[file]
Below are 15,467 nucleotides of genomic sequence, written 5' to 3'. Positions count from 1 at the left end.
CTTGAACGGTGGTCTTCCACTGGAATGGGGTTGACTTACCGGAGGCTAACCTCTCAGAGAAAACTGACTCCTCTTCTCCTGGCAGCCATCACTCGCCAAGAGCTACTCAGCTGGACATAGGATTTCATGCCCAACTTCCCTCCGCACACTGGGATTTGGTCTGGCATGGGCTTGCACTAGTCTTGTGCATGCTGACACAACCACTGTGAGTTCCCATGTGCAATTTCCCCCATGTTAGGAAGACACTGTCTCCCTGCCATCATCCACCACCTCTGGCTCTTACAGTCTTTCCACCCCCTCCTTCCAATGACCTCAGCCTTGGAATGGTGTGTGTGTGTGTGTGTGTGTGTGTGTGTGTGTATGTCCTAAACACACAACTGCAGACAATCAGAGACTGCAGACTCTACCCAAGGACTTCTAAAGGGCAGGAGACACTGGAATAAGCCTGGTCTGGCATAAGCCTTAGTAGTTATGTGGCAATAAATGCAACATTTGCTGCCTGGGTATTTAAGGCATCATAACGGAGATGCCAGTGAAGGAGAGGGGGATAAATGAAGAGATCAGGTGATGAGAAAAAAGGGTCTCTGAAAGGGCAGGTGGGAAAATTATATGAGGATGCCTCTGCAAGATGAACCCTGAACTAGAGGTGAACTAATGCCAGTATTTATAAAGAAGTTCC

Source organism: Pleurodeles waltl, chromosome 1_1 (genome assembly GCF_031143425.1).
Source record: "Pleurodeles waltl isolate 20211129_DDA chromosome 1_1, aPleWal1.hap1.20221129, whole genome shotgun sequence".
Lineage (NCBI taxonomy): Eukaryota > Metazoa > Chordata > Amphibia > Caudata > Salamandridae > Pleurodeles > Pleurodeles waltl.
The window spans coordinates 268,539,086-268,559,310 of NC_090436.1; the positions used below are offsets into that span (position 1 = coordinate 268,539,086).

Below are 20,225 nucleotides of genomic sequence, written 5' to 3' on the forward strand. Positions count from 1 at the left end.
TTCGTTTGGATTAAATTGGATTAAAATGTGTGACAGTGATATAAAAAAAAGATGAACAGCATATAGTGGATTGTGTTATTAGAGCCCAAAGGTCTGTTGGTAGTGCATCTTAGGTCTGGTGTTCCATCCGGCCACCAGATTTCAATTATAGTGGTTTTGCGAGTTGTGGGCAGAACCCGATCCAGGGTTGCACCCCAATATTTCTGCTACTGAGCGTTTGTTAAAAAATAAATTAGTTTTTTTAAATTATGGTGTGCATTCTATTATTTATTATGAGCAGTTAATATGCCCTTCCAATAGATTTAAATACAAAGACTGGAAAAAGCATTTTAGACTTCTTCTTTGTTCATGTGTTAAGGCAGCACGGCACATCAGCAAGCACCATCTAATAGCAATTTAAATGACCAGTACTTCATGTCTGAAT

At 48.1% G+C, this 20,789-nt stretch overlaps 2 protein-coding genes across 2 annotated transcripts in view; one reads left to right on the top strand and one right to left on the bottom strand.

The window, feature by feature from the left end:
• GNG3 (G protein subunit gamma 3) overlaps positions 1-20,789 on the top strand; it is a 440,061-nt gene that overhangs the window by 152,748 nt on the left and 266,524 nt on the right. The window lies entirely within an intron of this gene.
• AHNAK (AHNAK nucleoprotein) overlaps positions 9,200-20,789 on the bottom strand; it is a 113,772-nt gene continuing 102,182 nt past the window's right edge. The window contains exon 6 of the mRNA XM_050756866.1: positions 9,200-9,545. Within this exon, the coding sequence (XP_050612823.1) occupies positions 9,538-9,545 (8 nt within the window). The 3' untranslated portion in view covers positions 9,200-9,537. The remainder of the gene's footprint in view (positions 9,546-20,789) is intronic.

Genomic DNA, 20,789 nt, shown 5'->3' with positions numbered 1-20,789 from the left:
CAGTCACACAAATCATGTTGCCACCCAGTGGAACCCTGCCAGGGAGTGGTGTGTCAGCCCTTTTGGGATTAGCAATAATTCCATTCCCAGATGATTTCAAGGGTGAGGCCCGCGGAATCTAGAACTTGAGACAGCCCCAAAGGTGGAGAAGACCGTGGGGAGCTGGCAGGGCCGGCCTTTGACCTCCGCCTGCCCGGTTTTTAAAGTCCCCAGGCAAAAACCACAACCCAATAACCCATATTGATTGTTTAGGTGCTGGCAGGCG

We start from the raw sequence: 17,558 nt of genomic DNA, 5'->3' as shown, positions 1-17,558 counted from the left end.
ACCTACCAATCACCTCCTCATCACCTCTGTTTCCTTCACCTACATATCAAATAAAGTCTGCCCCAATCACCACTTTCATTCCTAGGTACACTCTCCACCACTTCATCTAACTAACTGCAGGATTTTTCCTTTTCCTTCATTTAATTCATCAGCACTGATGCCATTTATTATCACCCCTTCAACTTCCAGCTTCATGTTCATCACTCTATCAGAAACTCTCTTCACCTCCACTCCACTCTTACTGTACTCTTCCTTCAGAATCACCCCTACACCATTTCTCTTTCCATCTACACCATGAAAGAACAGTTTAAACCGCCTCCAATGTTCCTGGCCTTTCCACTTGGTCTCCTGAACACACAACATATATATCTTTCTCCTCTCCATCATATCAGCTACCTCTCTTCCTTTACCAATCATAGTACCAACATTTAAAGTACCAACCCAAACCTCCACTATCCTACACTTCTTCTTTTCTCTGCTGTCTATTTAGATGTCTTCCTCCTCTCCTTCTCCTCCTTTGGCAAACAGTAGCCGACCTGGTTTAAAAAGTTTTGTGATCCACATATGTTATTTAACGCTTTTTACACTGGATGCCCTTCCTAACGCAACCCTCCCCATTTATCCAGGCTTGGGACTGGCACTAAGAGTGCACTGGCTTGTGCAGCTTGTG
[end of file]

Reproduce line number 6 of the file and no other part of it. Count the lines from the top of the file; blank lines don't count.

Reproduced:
The window spans coordinates 268,539,086-268,559,310 of NC_090436.1; the positions used below are offsets into that span (position 1 = coordinate 268,539,086).